Air Canada (TSX:AC) is burning $20 million cash every day just to stay operational, as 90% of its capacity stays grounded. With every passing day, this cash burn is becoming more burdensome, as its pockets grow lighter. The airline has no other option but to take some gruesome steps to survive in the absence of a government bailout. Last week, Canada’s largest airlines halved its workforce by slashing 20,000 jobs. Some of these employees lost not only their jobs but also their Canada Emergency Response Benefit (CERB) benefits.
The first phase of the Canada Emergency Wage Subsidy (CEWS) ended on June 6. Under the subsidy, the government offered to pay 75% of the wages if the company retained its workforce. The remaining 25% of the salaries were paid for by the company. Even though the government extended the CEWS to August 29, AC did not continue with the subsidy. The company doesn’t see any near- to mid-term recovery in its operations. Hence, it is futile to maintain a workforce needed to run a pre-pandemic-level operation.
Are Air Canada employees who are laid off eligible for CERB?
Adjusting its operations to the new normal, AC gave its employees the option to either take voluntary unpaid leaves for six to 24 months, reduced work hours, or resign. Canadian Union of Public Employees (CUPE) revealed that employees who took these options would not get CERB payment. This is because to be eligible for the CERB benefit of up to $2,000 per month, applicants should have “not quit their job voluntarily.”
AC employees could either quit voluntarily and give up CERB or get fired and claim their CERB. Unlike Bombardier, which is slashing jobs but giving its CEO millions in severance pay, AC executives are taking a pay cut. Its CEO and CFO are forgoing their entire salary, while other senior executives are taking a 25-50% pay cut during the pandemic.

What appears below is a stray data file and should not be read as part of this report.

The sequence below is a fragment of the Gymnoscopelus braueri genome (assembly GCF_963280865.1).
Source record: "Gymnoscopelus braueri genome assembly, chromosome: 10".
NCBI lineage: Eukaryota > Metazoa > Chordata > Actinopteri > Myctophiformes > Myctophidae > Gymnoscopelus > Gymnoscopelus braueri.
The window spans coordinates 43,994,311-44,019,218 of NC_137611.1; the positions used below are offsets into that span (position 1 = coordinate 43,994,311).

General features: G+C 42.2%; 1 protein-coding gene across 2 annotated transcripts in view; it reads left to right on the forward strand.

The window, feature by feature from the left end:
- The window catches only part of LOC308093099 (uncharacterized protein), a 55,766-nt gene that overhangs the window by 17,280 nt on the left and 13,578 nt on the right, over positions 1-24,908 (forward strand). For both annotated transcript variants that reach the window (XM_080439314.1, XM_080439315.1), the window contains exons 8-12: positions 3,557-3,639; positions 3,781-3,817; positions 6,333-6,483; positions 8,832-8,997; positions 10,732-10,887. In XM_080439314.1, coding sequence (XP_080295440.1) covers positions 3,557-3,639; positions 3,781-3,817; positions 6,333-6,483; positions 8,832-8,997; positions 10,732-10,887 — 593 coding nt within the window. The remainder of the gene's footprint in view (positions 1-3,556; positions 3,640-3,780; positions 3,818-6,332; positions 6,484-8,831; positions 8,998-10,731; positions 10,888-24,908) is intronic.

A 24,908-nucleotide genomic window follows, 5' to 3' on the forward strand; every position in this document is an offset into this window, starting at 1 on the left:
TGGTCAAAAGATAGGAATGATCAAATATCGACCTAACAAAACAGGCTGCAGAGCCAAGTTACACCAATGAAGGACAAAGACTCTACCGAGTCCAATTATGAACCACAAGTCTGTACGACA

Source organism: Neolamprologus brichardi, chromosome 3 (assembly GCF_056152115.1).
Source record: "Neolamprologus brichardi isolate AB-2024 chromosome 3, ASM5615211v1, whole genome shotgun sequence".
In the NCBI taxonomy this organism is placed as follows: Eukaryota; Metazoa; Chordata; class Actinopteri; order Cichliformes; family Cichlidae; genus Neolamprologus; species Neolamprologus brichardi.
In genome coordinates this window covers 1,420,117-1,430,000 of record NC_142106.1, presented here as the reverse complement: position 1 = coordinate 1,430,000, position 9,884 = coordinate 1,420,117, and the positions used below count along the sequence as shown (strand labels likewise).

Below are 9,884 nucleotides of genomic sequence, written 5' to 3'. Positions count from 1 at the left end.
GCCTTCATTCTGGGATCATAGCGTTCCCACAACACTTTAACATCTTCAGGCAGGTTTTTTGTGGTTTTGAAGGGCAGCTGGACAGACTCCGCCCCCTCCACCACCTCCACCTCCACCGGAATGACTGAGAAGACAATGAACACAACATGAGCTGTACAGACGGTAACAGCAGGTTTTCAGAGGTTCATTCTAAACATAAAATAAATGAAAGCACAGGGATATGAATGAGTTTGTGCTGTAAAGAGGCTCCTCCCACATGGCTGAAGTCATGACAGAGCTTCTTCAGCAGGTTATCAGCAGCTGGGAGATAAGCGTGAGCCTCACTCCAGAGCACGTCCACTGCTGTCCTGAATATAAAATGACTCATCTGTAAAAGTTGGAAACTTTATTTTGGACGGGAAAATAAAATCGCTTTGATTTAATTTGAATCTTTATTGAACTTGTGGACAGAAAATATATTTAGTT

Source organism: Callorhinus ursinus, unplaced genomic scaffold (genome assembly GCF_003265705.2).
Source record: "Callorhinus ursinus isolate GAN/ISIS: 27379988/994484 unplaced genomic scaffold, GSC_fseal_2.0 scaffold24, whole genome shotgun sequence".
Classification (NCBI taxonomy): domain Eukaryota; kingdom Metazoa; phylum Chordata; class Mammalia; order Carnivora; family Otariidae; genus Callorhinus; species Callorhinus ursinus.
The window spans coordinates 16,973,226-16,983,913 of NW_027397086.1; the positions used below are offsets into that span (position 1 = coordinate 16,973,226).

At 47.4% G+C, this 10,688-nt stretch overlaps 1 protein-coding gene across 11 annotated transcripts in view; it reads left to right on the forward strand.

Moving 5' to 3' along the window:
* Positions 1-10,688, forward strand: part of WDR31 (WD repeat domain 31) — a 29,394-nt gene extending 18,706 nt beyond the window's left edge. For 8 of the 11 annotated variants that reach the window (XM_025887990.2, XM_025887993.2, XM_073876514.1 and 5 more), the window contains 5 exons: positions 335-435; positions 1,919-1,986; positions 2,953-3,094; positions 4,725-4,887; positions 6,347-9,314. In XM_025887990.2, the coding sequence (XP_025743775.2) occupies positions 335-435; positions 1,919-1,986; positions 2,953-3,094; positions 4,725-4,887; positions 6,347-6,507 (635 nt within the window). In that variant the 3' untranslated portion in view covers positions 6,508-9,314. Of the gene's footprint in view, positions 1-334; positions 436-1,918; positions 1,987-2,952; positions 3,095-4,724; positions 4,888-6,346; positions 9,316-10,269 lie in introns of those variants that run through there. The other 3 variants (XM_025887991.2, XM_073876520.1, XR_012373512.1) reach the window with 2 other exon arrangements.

The above job cuts were important fro AC to perform fiduciary duties towards its shareholders, which is to generate profits and maintain financial stability. In the current pandemic environment, air travel has plunged to levels never seen before. The only way to survive is to resize its operations as per the demand. Hence, it is retiring 79 older aircraft and cutting its workforce to reduce its annual cost by more than $1 billion.
Air Canada will fight until its last breath
AC is doing everything to stay afloat. In the first quarter, it reported a net loss of $1 billion, which reduced its liquidity to $6.5 billion from $7.4 billion in the previous quarter. The company is burning $20 million in cash daily, which could result in a net loss of $1.8 billion in the second quarter. At this rate, it will deplete its liquidity by the end of the year. Hence, it has raised $1.6 billion in capital through stocks and debt to enhance its liquidity. It has also kept the option to secure funding against its $2.6 billion of unencumbered aircraft.
AC sees an increase in domestic travel, but this won’t stop cash burning. The real money comes from long-haul international flights. The airline is urging Prime Minister Justin Trudeau to relax travel restrictions to boost international travel. Once the international borders open and travel restrictions ease, AC plans to recall its employees.
Airlines are not out of troubled winds
All the above efforts will only help AC if its planes fly again this fall. But these efforts would vanish if a second wave of the pandemic reappears in the fall. AC will not be back to where it started. But it would be six feet under with little liquidity and massive debt. Its stock has the potential for a V-shape recovery. But the risk of the second wave of pandemic makes investing in this stock a gamble.